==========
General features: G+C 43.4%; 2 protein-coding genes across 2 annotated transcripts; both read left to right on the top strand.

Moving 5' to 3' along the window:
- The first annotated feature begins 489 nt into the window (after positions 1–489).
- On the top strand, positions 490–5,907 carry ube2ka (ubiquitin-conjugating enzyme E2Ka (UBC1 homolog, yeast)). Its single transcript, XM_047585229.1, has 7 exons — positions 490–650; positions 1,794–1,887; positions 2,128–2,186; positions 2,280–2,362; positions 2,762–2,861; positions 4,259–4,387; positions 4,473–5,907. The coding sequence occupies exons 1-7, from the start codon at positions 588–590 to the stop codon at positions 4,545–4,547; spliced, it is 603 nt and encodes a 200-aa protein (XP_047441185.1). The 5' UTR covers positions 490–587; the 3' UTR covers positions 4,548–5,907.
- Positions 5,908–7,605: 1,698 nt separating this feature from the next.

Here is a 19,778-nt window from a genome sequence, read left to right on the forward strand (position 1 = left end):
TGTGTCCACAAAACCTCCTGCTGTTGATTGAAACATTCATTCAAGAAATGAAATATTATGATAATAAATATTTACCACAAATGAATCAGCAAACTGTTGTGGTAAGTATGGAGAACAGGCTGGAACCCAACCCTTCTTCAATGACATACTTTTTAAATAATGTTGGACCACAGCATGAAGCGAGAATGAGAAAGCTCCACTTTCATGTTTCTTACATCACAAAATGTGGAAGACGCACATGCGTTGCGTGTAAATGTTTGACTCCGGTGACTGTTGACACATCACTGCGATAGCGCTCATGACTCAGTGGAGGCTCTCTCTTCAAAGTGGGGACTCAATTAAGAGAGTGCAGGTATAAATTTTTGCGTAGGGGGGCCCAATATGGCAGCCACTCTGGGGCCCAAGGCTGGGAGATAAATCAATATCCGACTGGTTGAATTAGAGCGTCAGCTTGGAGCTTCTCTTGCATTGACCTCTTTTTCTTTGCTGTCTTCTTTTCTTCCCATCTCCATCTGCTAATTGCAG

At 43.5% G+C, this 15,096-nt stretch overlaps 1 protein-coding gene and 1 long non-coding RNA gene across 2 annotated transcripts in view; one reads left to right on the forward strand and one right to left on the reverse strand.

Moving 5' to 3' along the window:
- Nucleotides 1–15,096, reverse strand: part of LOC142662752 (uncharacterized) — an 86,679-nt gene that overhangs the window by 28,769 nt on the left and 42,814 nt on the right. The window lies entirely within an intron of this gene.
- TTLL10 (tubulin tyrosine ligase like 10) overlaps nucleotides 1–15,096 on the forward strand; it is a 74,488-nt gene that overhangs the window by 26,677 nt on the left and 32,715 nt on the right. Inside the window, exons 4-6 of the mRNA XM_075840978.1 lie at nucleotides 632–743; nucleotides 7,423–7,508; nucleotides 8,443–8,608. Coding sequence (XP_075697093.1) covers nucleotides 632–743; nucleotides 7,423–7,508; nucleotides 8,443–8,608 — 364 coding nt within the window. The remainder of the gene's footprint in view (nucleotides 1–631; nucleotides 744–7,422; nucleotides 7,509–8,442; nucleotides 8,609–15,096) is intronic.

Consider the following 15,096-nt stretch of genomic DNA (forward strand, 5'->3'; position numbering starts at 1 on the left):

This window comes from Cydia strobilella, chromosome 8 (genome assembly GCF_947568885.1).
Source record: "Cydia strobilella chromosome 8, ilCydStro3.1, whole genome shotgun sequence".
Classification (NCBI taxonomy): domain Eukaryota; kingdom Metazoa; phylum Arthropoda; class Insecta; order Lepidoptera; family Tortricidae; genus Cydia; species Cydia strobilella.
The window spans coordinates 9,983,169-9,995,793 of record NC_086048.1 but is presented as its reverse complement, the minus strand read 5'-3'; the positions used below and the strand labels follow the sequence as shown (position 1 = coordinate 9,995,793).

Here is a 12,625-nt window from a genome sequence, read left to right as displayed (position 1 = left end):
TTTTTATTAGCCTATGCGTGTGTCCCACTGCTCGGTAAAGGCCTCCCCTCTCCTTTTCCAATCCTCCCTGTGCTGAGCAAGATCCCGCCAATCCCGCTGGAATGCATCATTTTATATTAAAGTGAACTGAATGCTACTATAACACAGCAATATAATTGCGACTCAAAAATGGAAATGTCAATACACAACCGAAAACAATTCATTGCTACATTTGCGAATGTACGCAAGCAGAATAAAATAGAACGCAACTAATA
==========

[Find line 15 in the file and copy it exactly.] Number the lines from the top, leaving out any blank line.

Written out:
Classification (NCBI taxonomy): domain Eukaryota; kingdom Metazoa; phylum Arthropoda; class Insecta; order Lepidoptera; family Tortricidae; genus Cydia; species Cydia strobilella.